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Massage Today
April, 2015, Vol. 15, Issue 04

Become Prepared for the Path to Healthcare Integration

By Eric Polgar, AFMTE Board of Director and Stan Dawson, AFMTE Board of Director

Einstein said insanity is doing the same thing over and over again and expecting different results. Blindly continuing to follow the current healthcare system is insane based on the mediocre outcomes and high costs of health care in the U.S. The current American health system does not actually create the health and wellness Americans deserve.

Growing numbers of healthcare leaders and legislators recognize the need for change. The Patient Protection and Affordable Care Act (ACA) has set forth a solution that affects almost every American. Under the ACA, the massage therapy profession is positioned to make a major difference in the health and wellness of all Americans.

Health care costs represent an economic challenge to this nation that rivals the overall national debt and annual deficits. Health care in the U.S. costs twice as much per person as health care in Japan, England, or Canada. According to the U.S. budget, America spent 18% of its GDP on health care in 2010, while the Organization for Economic Cooperation and Development reported the second largest spender (France) spent 11%.

For all this spending, one would think health outcomes in the U.S. would be the best in the world. This is not the case. In 2010, the World Health Organization ranked the U.S. 37th out of 191 nations. Although the U.S. was in the top 20%, it is actually near the bottom of the list for developed nations. Americans are not getting the results they are paying for. What accounts for the discrepancy between cost and outcomes?

healthcare - Copyright – Stock Photo / Register Mark Common sense says the healthcare system should be more focused on prevention, wellness and better health outcomes, and using safe, low-cost options for treatment first and riskier more expensive options for treatment later, unless a compelling medical emergency exists. Greater emphasis should be placed on listening to the client/patient and managing the quality of their overall experience.

What Massage Therapists Can Do

Massage therapists already focus on prevention and wellness. They provide safe, low-cost care, and create a person-centered therapeutic relationship. Philosophically, clinically, and economically, massage therapists are well positioned to make a difference in the cost of health care, health outcomes, and patient experience. New generations of massage therapists need to be able to work in teams with conventional health care practitioners, as well as other CAM practitioners. Fortunately, the Affordable Care Act calls for a focus on wellness and prevention. The non-discrimination clause in the ACA calls for equal acceptance of all licensed healthcare professionals acting within their scope of practice.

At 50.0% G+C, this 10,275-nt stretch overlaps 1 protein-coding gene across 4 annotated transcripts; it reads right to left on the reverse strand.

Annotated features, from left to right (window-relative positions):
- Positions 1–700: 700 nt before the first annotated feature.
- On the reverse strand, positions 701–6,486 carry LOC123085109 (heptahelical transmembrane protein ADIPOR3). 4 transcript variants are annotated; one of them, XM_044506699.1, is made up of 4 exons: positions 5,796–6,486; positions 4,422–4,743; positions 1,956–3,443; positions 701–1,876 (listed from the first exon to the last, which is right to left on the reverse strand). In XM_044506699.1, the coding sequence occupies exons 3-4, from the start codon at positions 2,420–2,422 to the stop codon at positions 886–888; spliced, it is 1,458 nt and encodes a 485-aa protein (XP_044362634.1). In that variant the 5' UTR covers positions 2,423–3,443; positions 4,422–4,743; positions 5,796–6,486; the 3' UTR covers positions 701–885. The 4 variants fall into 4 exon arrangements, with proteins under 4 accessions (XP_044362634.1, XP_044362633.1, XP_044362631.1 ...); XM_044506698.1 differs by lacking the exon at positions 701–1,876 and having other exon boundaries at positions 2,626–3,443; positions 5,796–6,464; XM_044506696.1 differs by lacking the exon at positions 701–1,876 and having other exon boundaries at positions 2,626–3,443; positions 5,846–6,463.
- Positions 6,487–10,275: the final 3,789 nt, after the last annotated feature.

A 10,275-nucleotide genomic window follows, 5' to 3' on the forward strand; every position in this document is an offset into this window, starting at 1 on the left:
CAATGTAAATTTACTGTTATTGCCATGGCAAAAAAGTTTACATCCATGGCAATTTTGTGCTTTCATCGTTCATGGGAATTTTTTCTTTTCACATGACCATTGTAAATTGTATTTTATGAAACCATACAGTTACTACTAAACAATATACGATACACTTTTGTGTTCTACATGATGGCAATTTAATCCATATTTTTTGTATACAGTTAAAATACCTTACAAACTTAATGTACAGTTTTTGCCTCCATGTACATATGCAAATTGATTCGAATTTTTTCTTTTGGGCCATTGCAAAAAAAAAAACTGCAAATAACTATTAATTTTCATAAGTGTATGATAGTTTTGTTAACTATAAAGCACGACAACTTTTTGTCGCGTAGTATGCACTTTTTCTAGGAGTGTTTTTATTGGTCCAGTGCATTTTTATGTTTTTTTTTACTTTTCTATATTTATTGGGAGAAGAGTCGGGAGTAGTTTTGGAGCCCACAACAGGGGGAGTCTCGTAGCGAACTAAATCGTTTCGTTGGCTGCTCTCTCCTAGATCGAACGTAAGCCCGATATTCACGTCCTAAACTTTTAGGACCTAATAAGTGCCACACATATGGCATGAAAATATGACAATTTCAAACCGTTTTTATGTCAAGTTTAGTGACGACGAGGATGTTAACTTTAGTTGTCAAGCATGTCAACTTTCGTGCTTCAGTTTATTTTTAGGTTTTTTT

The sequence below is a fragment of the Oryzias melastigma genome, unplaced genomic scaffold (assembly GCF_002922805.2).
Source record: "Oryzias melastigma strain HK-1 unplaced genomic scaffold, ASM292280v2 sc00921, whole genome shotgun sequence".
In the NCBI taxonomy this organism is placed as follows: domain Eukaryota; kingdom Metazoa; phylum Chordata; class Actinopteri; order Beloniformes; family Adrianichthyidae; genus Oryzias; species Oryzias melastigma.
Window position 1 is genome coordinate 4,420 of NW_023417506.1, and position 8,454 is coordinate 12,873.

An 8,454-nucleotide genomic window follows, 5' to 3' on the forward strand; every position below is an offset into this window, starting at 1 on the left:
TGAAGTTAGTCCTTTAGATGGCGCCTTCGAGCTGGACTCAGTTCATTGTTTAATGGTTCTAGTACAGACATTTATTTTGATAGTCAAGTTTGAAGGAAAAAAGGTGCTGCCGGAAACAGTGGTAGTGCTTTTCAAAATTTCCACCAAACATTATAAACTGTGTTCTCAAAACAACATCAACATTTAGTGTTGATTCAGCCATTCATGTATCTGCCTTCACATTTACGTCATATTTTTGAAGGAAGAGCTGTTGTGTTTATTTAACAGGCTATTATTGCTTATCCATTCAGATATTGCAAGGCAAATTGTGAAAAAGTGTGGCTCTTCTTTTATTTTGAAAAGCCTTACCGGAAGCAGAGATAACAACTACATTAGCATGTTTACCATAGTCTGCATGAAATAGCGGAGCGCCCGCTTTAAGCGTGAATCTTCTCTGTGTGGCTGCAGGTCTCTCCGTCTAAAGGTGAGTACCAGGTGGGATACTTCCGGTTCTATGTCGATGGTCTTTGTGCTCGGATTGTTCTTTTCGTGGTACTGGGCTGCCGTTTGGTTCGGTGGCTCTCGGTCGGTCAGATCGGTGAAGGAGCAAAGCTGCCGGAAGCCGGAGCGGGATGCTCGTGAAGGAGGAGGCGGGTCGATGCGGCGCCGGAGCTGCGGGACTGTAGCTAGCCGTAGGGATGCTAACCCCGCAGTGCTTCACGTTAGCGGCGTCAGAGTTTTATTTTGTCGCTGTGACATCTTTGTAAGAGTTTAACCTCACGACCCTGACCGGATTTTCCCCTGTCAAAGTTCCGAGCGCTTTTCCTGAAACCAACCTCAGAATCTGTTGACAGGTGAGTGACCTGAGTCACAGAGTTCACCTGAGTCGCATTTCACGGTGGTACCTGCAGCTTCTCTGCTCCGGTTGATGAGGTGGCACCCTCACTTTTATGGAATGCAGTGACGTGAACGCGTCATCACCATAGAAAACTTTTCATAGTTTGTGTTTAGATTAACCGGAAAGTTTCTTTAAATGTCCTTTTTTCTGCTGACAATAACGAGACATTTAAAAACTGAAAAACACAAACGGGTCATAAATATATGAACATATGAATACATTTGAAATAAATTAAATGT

With the right strategy, the massage profession can not only make a major contribution, but a growing contribution to the future management of U.S. healthcare costs, health outcomes and the quality of the experience of healthcare consumers. The ACA has placed a new emphasis on prevention, wellness, and rehabilitation which makes massage just what the doctor ordered. Licensed massage and bodywork professionals have a tremendous opportunity.

Looking at the landscape, massage is an emerging healthcare profession, poised to support and promote the health and wellness of all Americans. In 2013, massage therapy was estimated to be an $8 billion per year industry, but only 16% of the adult population received a massage. With more than 250,000 providers in the United States, massage can hold tremendous influence on health outcomes and health policy. To meet the needs of more than 16% of the public, massage probably needs more numbers of full-time practitioners.

The Recent Past

Massage has gained acceptance from both policy makers and healthcare professionals. In 2002, The White House Commission on Complementary and Alternative Medicine Policy found that massage was one of the most popular CAM practices in cancer care, insomnia, depression and anxiety. The National Institute of Health released statistics on CAM use for 2007 and massage was still one of the most utilized practitioner based CAM services.

While some wonder whether massage is truly a healthcare profession, a vast majority of consumers and practitioners believe massage is health care and some states have classified massage, in law, as a healthcare profession. Massage has gained acceptance and is used in hospitals, rehabilitation centers, chiropractic offices, VA centers, training rooms, gyms and spas. In short, massage is maturing as a healthcare profession and has established a basis for a bright future.